Remuneration changes prompt advisers to lift Oz ETF market
Australia’s exchange-traded fund (ETF) market is booming following a rush of financial advisers pushing the product across the region.
The ETF marketplace has hit record levels across the last 12 months with changes to adviser activity joined with investors’ needs for diversification and an increasing demand from the self-managed superannuation fund (SMSF) and millennial segments, according to research undertaken by global research and consulting firm Cerulli Associates.
In November 2017, according to BetaShares, total funds under management for ETFs listed on the Australian Securities Exchange (ASX) hit a record A$35.5bn ($27.8bn), reflecting 44.2% year-on-year growth in market capitalization and 6% for the month.
Net new inflows into ETFs also set a new record, at A$1.3bn for November. Six new products appeared during the month, bringing the total number of exchange-traded products available on the ASX to 222.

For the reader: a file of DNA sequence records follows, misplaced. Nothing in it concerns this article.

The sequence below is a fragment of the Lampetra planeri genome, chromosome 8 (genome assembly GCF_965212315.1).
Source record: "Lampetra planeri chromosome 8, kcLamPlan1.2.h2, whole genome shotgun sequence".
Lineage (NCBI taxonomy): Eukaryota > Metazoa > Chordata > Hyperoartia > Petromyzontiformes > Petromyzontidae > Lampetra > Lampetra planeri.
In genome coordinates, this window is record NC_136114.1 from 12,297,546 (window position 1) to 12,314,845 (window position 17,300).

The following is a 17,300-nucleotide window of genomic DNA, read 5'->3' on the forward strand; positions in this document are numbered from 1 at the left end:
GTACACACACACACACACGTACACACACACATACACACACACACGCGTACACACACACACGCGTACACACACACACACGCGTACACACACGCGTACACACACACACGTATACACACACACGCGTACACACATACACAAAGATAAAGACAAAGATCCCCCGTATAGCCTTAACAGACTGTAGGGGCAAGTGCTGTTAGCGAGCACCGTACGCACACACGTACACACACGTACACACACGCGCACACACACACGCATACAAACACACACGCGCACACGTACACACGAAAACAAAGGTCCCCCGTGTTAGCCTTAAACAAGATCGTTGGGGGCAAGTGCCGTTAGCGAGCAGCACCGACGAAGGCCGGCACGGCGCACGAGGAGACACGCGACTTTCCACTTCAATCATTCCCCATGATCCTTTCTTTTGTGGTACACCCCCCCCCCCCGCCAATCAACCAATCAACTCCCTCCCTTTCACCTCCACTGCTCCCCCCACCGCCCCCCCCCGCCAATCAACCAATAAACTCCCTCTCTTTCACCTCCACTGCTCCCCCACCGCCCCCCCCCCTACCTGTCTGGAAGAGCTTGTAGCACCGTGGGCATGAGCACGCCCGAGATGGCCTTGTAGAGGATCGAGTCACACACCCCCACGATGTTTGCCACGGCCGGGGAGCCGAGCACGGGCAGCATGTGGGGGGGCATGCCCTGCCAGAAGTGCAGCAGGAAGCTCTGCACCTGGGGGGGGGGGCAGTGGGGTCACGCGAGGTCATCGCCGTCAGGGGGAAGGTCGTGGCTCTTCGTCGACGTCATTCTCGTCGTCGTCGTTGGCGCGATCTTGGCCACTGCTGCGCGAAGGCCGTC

Among financial planners, changes in the remuneration structure which mean that they are now being paid on a fee-for-service basis, has lead to advisers being product agnostic. In this environment, Cerulli says, planners are happier to recommend ETFs as the building blocks of a portfolio. “Planners also like them because they are very simple to explain and they fulfill an obvious role in the portfolio cheaply, efficiently, and with ample liquidity,” a Cerulli spokesperson said.
The Cerulli report adds that rretail investors in recent years have been looking for diversification, ease of access, and low cost – all of which are provided by ETFs. ETFs are extremely popular among the SMSF segment, where investors eschew commercially managed superannuation (pension) funds and instead opt to go it alone.
“Millennials are also gravitating toward products that combine low cost, simplicity, and ease of use. Some providers target this group with specific themed ETFs, such as those geared toward technology, cybersecurity, or sustainability,” the spokesperson added.
Going forward there is likely to be more product supply and innovation. Institutional engagement in this market is also expected to rise, with Cerulli hearing of more and more professional institutions–including investment banks–using ETFs, and not necessarily for passive purposes, but also as an active thematic position. These factors, combined with ETFs’ relatively low attrition rate, make the ETF space “one to watch out for,” the report concluded.